Sunday 27 October 2019

Book Review: Battlecruiser Repulse, John Roberts

This is the second one of these Seaforth 'original plans' books I've got, the first being on the German WWI-era battleship Helgoland. Like that, this is astonishingly detailed. Many stunning diagrams are beautifully reproduced, including several four page spreads. Some of the latter are, I believe, scaled down from original draughts as much as 12 feet in length!

I'm not an expert on matters maritime. Books like this are therefore, for me, both splendid, feeding a growing interest in naval warfare, and somewhat bewildering or overwhelming, in the degree of detail. This book is slightly easier to digest than the Helgoland one simply because the original draught sources are in English, not German.

Repulse, 1916.*

Two sets of draughts detail how Repulse was fitted out at two points in her life, the first in 1916 (with later amendments taking her up to 1921), and the second in 1936. A Renown class vessel, built according to the visions of Admiral Lord Fisher, she was intended to be fast and heavily armed. This was accomplished, however, at cost of overly light armour. Indeed, the draughts are very largely a record of the continual up-armouring of this WWI-vintage ship.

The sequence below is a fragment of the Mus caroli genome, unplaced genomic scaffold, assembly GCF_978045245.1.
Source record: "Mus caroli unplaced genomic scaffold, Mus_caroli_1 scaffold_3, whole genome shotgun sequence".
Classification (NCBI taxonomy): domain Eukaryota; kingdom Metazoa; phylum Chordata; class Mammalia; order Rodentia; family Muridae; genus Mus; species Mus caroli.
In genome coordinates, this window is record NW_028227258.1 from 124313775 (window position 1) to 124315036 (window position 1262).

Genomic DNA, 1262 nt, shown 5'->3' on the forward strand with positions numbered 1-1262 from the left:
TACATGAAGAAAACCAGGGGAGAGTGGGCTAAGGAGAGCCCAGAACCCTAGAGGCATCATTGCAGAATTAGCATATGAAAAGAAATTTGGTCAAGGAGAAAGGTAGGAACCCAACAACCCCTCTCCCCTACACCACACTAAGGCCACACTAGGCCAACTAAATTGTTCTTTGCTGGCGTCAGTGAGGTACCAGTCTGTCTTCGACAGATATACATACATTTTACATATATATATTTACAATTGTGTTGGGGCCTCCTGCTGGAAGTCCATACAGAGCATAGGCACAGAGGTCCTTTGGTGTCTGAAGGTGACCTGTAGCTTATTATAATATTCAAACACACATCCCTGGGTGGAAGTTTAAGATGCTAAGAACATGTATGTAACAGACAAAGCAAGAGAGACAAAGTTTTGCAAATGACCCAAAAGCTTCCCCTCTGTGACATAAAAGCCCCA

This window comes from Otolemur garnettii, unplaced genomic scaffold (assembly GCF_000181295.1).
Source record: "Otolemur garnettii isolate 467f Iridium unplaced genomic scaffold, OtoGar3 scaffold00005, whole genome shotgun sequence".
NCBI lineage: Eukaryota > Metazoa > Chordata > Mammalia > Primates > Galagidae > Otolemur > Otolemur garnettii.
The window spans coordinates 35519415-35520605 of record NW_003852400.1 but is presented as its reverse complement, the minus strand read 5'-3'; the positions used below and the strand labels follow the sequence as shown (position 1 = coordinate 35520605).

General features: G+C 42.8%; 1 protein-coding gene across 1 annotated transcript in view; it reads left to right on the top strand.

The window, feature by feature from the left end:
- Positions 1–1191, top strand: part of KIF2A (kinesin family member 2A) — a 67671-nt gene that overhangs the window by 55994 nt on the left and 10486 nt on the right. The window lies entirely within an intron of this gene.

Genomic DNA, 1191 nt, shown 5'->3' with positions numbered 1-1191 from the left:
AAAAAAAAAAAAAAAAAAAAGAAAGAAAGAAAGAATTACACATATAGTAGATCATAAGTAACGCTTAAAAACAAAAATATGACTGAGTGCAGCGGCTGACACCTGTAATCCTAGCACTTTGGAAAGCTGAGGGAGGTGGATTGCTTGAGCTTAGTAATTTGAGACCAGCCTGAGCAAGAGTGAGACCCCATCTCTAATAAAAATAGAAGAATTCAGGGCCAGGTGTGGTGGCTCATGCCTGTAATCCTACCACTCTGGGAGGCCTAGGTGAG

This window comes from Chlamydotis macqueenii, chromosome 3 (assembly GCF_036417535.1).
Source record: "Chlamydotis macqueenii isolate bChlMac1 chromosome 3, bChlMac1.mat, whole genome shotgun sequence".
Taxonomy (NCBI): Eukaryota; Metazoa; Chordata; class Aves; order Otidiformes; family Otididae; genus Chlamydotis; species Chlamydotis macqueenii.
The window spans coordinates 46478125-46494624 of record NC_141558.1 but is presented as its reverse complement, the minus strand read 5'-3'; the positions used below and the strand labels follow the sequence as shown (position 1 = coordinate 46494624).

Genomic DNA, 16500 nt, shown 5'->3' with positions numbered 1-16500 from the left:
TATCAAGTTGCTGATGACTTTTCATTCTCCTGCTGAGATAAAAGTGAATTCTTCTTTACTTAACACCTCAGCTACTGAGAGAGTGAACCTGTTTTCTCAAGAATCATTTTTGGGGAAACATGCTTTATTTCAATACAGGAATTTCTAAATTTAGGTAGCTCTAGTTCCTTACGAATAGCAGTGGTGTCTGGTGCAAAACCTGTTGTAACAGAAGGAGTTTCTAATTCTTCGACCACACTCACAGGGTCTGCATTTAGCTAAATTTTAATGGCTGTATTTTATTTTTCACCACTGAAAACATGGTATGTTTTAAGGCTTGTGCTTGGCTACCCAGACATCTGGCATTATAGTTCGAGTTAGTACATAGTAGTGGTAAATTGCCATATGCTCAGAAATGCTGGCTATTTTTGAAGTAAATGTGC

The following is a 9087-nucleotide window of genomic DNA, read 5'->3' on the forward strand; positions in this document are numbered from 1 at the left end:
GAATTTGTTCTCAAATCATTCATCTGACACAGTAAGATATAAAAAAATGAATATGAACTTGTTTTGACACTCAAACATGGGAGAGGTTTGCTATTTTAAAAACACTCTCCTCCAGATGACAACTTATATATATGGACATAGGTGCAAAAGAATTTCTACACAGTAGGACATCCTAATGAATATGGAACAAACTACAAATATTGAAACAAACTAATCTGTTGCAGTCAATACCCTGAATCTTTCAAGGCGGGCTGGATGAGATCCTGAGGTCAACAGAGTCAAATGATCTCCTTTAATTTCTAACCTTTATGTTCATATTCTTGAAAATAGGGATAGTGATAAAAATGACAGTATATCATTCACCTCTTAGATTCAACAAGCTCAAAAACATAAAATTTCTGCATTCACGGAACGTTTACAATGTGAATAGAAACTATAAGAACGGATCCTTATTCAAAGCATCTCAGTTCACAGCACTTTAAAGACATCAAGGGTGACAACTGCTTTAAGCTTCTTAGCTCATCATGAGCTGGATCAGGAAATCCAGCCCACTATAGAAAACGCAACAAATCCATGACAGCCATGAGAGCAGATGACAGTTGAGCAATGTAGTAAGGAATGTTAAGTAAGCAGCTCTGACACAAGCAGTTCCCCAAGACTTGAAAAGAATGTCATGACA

As with the Helgoland book, this is mainly a technical description, both textually and visually, with the emphasis on the latter, via the diagrams. There's plenty about the historical context as well, especially re the naval philosophies that lead to the Repulse being designed and built as she was. But, again as with Helgoland, there's less about her actual service; it'd certainly have been nice to have had a few images of her in action.

Repulse, 1936.*

Whereas Helgoland was scrapped after WWI, Repulse was subjected to the renovations covered herein. She even took part in the famous pursuit that lead to the eventual loss of the Bismarck. But, due to that infamous lack of armour, and despite all the upgrades, she was sunk in '41 by the Japanese. This book shows her in incredible detail, and is a real gem reference wise. Definitely recommended.

* Neither of these images appear in the book; it's all just 'Admiralty draughts', i.e. diagrams.

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